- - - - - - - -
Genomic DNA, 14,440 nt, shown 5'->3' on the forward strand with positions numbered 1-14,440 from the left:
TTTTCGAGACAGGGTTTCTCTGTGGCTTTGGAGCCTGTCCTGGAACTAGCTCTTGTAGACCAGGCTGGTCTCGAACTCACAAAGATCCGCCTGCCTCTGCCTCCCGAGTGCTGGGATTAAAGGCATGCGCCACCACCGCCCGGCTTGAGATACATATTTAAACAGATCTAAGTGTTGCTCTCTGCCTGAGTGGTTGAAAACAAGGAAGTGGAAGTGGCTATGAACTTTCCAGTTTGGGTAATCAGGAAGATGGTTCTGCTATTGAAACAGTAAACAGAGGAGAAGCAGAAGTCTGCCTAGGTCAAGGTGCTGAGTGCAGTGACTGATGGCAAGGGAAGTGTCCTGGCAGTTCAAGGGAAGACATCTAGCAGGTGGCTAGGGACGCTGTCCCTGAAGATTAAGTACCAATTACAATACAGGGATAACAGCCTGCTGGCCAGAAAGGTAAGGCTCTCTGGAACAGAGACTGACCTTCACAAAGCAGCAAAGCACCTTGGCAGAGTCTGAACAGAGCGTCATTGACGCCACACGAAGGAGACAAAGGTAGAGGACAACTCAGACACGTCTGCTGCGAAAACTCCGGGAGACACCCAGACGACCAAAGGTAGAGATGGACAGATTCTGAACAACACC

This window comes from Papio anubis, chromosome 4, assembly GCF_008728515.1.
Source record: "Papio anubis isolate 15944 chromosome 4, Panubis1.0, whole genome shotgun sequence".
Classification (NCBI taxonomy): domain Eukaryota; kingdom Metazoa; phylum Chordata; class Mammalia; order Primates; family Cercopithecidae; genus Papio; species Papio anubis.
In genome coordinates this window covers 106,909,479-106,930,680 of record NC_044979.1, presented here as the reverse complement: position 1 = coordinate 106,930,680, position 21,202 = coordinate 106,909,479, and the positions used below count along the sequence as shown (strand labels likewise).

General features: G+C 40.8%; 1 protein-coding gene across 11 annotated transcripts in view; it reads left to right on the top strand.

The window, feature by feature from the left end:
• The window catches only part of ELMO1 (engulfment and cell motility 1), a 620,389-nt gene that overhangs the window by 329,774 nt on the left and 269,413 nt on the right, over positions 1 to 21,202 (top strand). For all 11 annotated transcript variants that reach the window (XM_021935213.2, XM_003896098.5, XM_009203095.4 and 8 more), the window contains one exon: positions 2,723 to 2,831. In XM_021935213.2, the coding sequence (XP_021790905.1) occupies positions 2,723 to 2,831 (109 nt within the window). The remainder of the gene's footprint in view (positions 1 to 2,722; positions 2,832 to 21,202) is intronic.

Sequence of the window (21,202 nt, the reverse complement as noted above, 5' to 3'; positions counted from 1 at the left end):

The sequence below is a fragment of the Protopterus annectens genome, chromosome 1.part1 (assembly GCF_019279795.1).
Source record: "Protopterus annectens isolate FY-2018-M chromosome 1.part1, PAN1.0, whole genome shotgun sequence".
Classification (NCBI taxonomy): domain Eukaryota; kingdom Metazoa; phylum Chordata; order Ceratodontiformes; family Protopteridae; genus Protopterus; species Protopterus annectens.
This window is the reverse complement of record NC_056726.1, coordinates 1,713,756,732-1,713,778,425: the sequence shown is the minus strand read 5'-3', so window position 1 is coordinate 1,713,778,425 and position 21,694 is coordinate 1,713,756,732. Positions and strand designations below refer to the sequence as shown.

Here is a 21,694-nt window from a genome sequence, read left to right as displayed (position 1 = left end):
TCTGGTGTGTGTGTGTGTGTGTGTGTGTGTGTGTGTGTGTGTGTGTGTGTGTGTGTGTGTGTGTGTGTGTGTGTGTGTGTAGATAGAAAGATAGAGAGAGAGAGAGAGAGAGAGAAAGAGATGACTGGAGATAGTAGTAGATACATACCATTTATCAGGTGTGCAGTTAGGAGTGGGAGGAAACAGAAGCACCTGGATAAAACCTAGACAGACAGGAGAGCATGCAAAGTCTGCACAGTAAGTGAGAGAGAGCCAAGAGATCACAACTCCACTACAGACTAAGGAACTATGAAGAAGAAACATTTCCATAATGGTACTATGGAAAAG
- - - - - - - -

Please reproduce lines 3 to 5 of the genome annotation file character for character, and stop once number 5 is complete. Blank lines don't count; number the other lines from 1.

This window comes from Papio anubis, chromosome 4, assembly GCF_008728515.1.
Source record: "Papio anubis isolate 15944 chromosome 4, Panubis1.0, whole genome shotgun sequence".
Classification (NCBI taxonomy): domain Eukaryota; kingdom Metazoa; phylum Chordata; class Mammalia; order Primates; family Cercopithecidae; genus Papio; species Papio anubis.